– By Arundhati Srinath (UG21)
During the first-ever Accountability Debate, former member of the 4th House of Representatives, Akshay Ramkumar, claimed that the primary reason he had resigned from the House was how apathetic the student body was to issues that concerned them and to the work that the Student Government did. And if you were to believe him, he wasn’t the only one. That year saw a flurry of resignations like never before, infamous scandals by long-prevailing political parties, internal breakdown in others, and, perhaps its most important legacy of all, the minting of the term “Ashokan apathy.”
The concept itself wasn’t a new one. Ashokan politics has long been taken superficially, at best, and disdainfully, at worst, by the student body and parties alike. A quick glance at the manifestos of yore tells us all we need to know about Ashoka’s student politics barely 3 years ago: suggestions such as “worker’s day out” and “regular inquiries into the working conditions of labourers” were the only times that workers were ever mentioned, amidst other solutions to pressing issues like environmental sustainability such as “celebrating Earth Hour every month” and “encouraging class/club sessions in the open.” These are direct quotes from the 2017 and 2016 manifestos of Prakrit and Dhamma. The 2021 manifestos of the same parties on those very issues reflect significant differences.
With politics such as this, no wonder nearly every year saw a new crop of a special category of parties, termed as “joke parties” after their often ridiculous names nestled in controversial acronyms and satirical politics, that still won a significant number of votes during elections. A casual perusal of the elections of the past 3 years, though, would reveal that “joke parties” as a phenomenon, as well as the problematic, tone-deaf politics of the past, have almost disappeared from student politics, and the timing isn’t a coincidence. The 5th House saw the first time that ministers were being appointed from outside the House, due to a landmark decision by the 4th House earlier to separate the legislature (the House of Representatives) from the executive (the Cabinet). When earlier one had to be a House member to hold a ministerial position in the Cabinet, this wasn’t the case anymore.
The reason this was done was, initially, to eliminate the conflict of interest that arose with the same House members creating, and then scrutinizing and passing the SG budget that runs into lakhs of rupees. The happy consequence of being able to choose the right person for the job, instead of those that just happen to be the most popular, was an auxiliary one that motivated the House to vote in favour of the separation. I guess the 4th House hoped that it would get students without party affiliation more interested in student politics, but I don’t think they realised what a more informed and involved student body meant for parties and the campaigns they run.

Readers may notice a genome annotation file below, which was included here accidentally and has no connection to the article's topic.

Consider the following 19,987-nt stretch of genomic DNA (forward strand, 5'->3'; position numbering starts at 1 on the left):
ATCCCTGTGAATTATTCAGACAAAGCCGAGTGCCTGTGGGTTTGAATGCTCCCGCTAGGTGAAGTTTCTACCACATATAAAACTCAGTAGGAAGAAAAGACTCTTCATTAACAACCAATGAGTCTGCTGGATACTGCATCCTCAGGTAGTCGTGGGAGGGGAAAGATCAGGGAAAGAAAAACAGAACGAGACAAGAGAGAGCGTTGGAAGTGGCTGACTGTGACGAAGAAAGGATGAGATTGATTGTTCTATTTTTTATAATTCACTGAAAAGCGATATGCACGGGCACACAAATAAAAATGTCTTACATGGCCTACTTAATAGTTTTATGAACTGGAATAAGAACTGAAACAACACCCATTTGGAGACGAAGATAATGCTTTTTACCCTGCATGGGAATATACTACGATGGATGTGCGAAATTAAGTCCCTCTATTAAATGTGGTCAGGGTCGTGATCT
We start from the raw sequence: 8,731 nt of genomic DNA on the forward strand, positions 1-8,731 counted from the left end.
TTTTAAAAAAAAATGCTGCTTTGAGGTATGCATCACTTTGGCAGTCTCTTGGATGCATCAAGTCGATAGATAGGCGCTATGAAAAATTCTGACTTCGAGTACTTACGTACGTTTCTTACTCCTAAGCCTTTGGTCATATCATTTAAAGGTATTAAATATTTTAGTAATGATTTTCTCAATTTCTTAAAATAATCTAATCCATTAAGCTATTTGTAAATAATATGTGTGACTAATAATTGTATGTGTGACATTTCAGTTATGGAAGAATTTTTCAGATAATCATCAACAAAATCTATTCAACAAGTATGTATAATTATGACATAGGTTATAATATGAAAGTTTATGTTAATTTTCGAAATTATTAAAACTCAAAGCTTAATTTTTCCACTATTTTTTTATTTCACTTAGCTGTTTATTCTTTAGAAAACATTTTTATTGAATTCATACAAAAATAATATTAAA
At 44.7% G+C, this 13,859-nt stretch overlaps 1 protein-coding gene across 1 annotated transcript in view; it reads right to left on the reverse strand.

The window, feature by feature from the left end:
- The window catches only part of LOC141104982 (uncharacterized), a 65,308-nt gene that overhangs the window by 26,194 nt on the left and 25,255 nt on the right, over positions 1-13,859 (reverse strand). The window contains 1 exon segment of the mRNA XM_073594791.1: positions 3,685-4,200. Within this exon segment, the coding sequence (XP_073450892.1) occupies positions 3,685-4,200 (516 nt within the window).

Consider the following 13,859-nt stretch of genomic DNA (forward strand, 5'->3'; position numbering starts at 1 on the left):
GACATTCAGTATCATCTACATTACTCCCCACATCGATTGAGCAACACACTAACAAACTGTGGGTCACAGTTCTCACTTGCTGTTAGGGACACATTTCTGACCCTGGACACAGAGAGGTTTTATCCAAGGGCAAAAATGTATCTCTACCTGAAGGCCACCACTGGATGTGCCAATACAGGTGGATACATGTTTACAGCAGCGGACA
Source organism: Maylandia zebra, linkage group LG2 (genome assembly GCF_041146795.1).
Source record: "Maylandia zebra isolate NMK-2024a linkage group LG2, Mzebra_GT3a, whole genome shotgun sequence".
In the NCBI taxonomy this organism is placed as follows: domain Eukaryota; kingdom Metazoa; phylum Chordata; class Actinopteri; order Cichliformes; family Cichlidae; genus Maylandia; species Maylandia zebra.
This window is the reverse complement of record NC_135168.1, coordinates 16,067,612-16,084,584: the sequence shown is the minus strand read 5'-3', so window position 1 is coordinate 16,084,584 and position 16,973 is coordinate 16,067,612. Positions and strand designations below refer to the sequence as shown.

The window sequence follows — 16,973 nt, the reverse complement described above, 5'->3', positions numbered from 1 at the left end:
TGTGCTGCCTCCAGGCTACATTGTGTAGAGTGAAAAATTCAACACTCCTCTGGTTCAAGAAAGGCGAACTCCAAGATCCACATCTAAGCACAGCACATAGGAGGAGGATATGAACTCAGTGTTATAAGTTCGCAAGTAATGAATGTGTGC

With more non-House members involved in the Student Government, the carefully hidden and often not talked about cleavages in student politics begin to show: questions about ministerial promises on party manifestos, the overlap of House and Ministry work and the issues that arise due to it, uninformed campaign promises, and so much more. The outgoing Environment Minister, Anjali Dalmia, notes the very same in their public email, requesting all parties to “please reach out to current ministers and understand the work they have undertaken and see how you can build on it rather than starting fresh” and “share a realistic timeline of how and when they plan to actually carry out [manifesto promises].” Pratiti, the outgoing Minister of Academic Affairs, also requests the student body and parties on their public Facebook post on the Ashoka Undergraduates group to recognise work done by independent, non-partisan Ministers and not “ask… [party] representative[s] who [have] nothing to do with MAA’s work questions about the MAA.” This last election season was truly a rollercoaster like no other for the simple reason that, for the first time, the student body participated in the elections more actively than ever before.
Before the 5th House of Representatives, Presidents (who always belong to parties) could pick their Cabinet and not have them go through the House confirmation procedure like what happens today. In light of this, presidential candidates from different parties would often trade Cabinet positions with other House members in exchange for their vote, forming complicated coalitions and partnerships that the student body couldn’t care less about. And who could blame them? It’s not like internal House politics affected them in any way.